Hunter S. Thompson had just burst out of a gas-station bathroom in bum-fuck-Eygpt, had a gun pointed at a hillbilly’s head, and was telling them both to eat shit. He backed them off and grabbed me by the collar and shook. “Move, God damn it!” he roared, and he shoved me into the driver’s seat, backed around the hood, and jumped in on the passenger’s side. I was hunched forward with both hands on the wheel and a look on my face like I had just run over my favorite dog. He opened his mouth to shout at me, and the baseball-bat slammed into the trunk. It shook me out of my shock, and finally I peeled out, but not before we lost the back driver’s-side window to a brick.

Thompson threw his black gym bag into the back seat with my photo stuff, grinned, and stuck out his hand. In his staccato voice, he said, “Hunter Thompson.” Before we even got to the highway, he had convinced me that I needed to take him to where he needed to go.

Belize. A secluded banana plantation owned by a bunch of Rastafarians somewhere near the Guatemalan/Mexican border. They had developed an iguana problem and were licensing people to come and hunt them. It was remote, secluded, and the Rastas didn’t license just anyone.

I didn’t think I owed him my life, because I was pretty sure the Cajuns at the station just wanted my stuff and didn’t want to hurt me. So my decision was based solely on one fact: It was Hunter S. Thompson. I buckled my seatbelt and settled in as chauffeur. Thompson was an avid amateur photographer, so we easily dropped into a conversation about f-stops and shutter speeds, Cartier-Bresson and Capa.

At the Texas/Mexico border he had me park my car at Nuevo Laredo. Said we would take a bus across and pick up a car that would be waiting for us in Sabinas Hidalgo. There, we would drive along the mountains and find our way to the plantation.

There are few people who are apparent in their persona and Hunter S. Thompson was one. If his look wasn’t loud enough, the cherry-red 1976 Eldorado convertible waiting for us was like the second coming. His theory, he explained, was: create enough noise and people will look the other way.

I would never get to test this theory with Thompson. We began to relax, and as he relaxed the pharmaceuticals came out to amp things up again. It was at this point that I took my first mescaline, and, trust me, the world has always looked a little different.

I honestly can’t recount any other part of this sordid tale. From there on in, it was overloaded with drugs and tequila, with no end in sight until it somehow suddenly stopped. Not until I woke up, for the first time ever, to the sound of clicking ice, was there a coherent moment to reflect.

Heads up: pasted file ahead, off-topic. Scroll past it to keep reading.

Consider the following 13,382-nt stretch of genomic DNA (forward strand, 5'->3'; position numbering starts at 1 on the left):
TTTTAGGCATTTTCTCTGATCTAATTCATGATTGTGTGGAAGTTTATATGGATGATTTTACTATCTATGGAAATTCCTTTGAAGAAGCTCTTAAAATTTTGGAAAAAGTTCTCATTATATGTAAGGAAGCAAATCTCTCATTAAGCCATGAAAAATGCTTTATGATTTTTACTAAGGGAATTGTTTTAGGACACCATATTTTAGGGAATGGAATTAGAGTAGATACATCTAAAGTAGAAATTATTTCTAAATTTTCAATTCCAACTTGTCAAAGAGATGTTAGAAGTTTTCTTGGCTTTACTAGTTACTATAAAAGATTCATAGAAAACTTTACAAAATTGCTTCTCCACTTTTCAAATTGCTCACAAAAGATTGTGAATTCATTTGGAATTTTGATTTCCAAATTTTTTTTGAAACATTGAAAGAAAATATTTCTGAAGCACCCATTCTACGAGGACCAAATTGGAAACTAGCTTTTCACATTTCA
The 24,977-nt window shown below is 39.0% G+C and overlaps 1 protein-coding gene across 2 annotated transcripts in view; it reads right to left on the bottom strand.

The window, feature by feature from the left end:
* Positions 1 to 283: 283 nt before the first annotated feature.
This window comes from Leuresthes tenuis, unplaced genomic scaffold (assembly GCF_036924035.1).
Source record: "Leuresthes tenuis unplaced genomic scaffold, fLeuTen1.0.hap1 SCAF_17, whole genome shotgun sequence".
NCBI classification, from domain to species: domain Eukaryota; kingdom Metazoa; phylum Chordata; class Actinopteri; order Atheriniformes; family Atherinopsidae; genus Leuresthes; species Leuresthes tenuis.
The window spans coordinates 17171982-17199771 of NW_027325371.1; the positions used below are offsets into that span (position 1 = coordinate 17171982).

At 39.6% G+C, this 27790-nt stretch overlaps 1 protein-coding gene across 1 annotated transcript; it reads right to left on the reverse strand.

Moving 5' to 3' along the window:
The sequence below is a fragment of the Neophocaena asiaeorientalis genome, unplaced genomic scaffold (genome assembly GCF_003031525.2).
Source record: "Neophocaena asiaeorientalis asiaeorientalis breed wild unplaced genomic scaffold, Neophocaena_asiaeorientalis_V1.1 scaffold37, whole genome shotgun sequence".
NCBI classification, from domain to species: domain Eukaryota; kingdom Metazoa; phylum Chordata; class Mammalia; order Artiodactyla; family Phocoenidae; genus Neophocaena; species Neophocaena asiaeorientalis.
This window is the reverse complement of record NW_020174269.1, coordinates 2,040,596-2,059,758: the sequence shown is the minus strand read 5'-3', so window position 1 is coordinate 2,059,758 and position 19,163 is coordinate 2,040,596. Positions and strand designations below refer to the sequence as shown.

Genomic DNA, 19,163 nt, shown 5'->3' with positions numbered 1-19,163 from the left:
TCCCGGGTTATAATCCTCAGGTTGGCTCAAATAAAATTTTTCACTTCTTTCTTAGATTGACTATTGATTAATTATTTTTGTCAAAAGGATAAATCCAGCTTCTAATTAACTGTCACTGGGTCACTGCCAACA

“It’s the cure, not the culprit,” he said, as I eyed the tall tumbler on the bed stand. I looked down and, to my surprise, there was a bandage on my leg and the sheets were stained with blood.

I ran my hand down to feel a chunk of my calf gone. I looked at Hunter with shock and dismay.

“Iguana bite. Biggest damn iguana ever, and you slayed the vicious beast with one shot just after it got a piece of you.”

“Iguana tacos?” I queried.

“Best ever, just like you said,” he replied.

I took a drink. Hunter S. Thompson never lied.

Makes one

2 tablespoons fresh coconut water

3 ounces fresh pineapple juice

seltzer water

crushed ice

1. Fill a 10 oz. tumbler three quarters full with ice.  Add the coconut water, pineapple juice, and top with seltzer.  Stir and garnish with lime, mango, and a cherry.

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fiction

The Fat White Kid

Denny Baum knows exactly where he’s going when he lets the door to his fifth-floor walk-up slam behind him. He uses the back of his cigarette hand to wipe the tears out of his eyes before he goes down the stairs, crosses the foyer, and pushes out onto the street.

He walks a gauntlet of Hispanic dope dealers who never fail to ask him to buy, even though, in the ten months since he moved into his studio apartment, he never has. As he nears Second Avenue, he passes the girl whose name he still doesn’t know and who, when she caught his eye eight months ago, was youthful and beautiful. He used to talk to her when she sat on the stoop next-door. Now she’s a bony, toothless crack whore, always anxious, like a little kid who has to pee.

Denny turns left on Second towards Chinatown. He walks fast. He’s mad at himself for being an idiot. He knew Kim would turn him down when he asked her out.

He steps off the curb and wipes his eyes again. People are looking. He knows his eyes are red and puffy, but he doesn’t give a fuck; for all they know, his mom got hit by a bus. His thoughts are focused on his self-pity and shame. It’s the usual routine: build up the courage to ask a girl for a date, get turned down, then sulk about it.